Knowledge at the Heart of the Curriculum
Learning knowledge is not an endpoint in itself, it is a starting point to learning more knowledge. Each unit in our overview is underpinned by rich, substantive knowledge and ambitious vocabulary, whilst also ensuring children are developing their disciplinary knowledge (historical skills). Each unit of work is planned carefully to ensure concepts are taught in a sequential order to support children's understanding. Each unit of work has a clear emphasis on historical enquiry where children investigate historically framed questions whilst also developing historical enquiries of their own. We also aim to provide children will memorable experiences through museum visits, handling artefacts and engaging in carefully planned fieldwork. It is fundamental that key historical concepts sit at the core of our curriculum.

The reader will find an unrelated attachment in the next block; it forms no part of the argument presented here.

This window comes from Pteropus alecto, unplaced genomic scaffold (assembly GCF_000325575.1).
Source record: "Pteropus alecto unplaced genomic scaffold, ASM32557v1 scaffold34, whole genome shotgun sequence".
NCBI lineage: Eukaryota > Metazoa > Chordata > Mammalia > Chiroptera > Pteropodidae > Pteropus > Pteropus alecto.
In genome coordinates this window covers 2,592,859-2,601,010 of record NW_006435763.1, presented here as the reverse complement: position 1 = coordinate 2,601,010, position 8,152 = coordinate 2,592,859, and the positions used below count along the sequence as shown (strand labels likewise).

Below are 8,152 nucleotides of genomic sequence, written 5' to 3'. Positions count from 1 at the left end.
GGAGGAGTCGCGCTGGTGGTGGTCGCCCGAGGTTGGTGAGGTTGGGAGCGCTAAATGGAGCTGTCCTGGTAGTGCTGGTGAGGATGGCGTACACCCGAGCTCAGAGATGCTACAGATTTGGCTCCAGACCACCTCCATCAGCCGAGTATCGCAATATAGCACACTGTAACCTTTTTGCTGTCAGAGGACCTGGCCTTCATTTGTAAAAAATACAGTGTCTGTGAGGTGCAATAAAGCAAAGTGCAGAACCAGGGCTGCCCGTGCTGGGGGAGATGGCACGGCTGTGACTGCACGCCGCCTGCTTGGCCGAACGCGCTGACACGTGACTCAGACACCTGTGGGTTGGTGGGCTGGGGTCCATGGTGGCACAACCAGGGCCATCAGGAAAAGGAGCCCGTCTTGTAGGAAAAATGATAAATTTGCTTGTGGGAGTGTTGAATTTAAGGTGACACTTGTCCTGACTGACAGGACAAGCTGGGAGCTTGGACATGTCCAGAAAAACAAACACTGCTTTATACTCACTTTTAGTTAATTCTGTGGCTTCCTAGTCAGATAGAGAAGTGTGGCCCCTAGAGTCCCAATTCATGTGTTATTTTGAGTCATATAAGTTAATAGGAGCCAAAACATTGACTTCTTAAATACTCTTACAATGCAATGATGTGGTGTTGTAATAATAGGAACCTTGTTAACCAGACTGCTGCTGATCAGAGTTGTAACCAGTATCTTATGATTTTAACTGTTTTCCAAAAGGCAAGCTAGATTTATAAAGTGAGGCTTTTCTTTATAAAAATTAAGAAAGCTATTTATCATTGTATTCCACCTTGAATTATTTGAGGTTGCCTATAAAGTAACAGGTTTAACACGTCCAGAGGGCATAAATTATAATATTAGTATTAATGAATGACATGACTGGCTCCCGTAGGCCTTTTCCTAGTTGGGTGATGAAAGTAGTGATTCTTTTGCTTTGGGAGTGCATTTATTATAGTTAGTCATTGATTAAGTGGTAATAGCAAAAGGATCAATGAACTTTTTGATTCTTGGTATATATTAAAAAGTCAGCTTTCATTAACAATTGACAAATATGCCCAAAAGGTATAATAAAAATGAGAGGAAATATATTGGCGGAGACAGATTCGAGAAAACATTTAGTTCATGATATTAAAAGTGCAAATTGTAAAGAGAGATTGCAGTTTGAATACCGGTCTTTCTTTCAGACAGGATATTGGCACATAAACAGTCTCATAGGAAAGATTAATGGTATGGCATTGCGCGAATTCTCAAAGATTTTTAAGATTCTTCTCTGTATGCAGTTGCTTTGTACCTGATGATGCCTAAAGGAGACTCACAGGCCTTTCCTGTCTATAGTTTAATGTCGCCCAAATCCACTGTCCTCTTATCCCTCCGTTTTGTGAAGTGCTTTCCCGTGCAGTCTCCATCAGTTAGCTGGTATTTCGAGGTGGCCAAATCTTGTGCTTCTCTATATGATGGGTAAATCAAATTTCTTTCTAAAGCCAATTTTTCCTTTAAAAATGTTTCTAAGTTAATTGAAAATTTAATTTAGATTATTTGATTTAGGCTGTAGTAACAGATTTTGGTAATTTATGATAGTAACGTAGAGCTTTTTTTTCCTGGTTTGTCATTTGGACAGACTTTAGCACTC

Our curriculum is refined yearly, but it maintains a consistent knowledge base to ensure conceptual progression. We have identified a set of key historical concepts or ‘golden threads’, that children will repeatedly revisit throughout their time at OLSA. Our golden threads are: settlement, empire, migration, invention, invasion, trade and societal change. Each unit will not include every 'thread', but over a year, children will visit each one more than once.
We also explore significant individuals of the past throughout our curriculum, ensuring children develop key understanding of how people were 'Pioneers' of their time. Exploring the term 'pioneer' is a fundamental aspect of our curriculum as this is where the children begin to make links between past achievements to their lives today, Such pioneers studied involve both local and international individuals ranging from The Rochdale Cooperative Pioneers, The Whitworth Doctors, Amelia Earhart, and Ernest Shackleton.